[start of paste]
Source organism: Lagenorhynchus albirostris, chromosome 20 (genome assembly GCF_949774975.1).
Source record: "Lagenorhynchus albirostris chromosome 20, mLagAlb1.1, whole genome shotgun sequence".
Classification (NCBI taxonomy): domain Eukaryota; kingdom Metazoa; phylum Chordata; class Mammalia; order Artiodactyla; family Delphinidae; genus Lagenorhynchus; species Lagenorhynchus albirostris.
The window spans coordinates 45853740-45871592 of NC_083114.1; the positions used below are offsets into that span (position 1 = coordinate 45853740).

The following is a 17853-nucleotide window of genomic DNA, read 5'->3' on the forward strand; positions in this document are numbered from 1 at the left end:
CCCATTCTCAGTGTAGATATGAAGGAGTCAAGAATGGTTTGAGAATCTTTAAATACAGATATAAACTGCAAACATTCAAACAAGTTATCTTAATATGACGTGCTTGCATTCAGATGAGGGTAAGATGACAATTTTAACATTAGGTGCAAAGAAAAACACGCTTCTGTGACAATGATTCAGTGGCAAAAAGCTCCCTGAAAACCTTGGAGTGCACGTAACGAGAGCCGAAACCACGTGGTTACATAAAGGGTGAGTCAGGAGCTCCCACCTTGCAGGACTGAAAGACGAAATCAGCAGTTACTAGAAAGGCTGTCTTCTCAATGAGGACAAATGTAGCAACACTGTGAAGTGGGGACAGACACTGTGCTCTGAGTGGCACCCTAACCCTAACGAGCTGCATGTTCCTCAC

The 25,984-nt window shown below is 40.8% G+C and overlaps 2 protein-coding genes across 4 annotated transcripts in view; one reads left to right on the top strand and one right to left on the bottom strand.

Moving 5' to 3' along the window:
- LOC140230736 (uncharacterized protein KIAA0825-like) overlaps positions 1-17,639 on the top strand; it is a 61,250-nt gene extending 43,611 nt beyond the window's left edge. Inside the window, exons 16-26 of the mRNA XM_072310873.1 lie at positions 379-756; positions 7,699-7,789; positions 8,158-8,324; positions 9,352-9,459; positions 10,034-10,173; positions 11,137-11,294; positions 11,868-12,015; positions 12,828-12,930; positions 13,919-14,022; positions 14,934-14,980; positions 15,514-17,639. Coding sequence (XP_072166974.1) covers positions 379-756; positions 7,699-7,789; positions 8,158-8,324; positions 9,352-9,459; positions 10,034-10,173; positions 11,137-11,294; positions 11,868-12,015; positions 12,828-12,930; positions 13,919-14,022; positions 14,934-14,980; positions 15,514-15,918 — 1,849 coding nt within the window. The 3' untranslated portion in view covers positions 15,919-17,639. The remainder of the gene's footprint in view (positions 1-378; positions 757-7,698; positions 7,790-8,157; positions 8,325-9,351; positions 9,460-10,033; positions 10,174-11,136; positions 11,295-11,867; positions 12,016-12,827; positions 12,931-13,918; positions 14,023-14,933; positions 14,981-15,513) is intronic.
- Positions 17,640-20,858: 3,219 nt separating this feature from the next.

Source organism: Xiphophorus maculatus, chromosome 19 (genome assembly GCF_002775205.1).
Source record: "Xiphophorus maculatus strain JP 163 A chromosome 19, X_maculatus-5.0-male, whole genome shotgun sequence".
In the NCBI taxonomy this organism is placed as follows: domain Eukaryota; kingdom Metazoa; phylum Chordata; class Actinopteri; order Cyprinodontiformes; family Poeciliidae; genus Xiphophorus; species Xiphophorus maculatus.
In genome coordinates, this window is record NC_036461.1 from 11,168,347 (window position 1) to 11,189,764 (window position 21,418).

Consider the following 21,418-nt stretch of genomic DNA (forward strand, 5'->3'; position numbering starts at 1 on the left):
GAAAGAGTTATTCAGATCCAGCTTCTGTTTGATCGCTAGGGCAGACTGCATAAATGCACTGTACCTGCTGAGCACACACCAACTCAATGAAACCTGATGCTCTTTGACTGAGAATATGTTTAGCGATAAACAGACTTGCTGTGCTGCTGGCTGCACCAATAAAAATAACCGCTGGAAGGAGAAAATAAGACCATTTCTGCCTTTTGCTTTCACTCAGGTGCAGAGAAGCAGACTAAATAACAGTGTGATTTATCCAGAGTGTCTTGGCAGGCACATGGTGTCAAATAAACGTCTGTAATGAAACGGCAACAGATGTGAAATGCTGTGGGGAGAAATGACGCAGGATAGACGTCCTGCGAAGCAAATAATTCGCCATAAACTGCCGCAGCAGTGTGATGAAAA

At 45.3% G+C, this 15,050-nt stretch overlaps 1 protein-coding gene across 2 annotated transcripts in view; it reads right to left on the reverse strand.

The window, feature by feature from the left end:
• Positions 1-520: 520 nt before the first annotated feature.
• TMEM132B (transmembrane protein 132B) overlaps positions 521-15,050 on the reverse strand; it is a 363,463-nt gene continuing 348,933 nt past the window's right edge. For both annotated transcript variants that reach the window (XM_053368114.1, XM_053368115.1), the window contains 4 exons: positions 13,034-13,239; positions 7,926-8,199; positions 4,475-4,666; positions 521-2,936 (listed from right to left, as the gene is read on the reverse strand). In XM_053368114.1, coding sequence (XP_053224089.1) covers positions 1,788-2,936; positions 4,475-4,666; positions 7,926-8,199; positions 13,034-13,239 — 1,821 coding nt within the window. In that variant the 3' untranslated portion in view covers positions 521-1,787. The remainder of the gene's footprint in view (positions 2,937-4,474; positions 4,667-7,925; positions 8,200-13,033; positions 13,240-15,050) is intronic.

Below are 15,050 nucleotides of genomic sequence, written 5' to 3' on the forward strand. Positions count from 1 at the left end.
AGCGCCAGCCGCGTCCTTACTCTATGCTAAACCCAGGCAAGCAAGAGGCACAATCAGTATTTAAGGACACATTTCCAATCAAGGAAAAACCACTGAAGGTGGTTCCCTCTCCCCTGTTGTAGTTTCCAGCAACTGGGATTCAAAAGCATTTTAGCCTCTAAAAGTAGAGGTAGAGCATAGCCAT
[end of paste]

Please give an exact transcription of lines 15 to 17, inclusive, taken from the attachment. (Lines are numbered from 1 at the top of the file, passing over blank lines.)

Consider the following 21,418-nt stretch of genomic DNA (forward strand, 5'->3'; position numbering starts at 1 on the left):
GAAAGAGTTATTCAGATCCAGCTTCTGTTTGATCGCTAGGGCAGACTGCATAAATGCACTGTACCTGCTGAGCACACACCAACTCAATGAAACCTGATGCTCTTTGACTGAGAATATGTTTAGCGATAAACAGACTTGCTGTGCTGCTGGCTGCACCAATAAAAATAACCGCTGGAAGGAGAAAATAAGACCATTTCTGCCTTTTGCTTTCACTCAGGTGCAGAGAAGCAGACTAAATAACAGTGTGATTTATCCAGAGTGTCTTGGCAGGCACATGGTGTCAAATAAACGTCTGTAATGAAACGGCAACAGATGTGAAATGCTGTGGGGAGAAATGACGCAGGATAGACGTCCTGCGAAGCAAATAATTCGCCATAAACTGCCGCAGCAGTGTGATGAAAA

At 45.3% G+C, this 15,050-nt stretch overlaps 1 protein-coding gene across 2 annotated transcripts in view; it reads right to left on the reverse strand.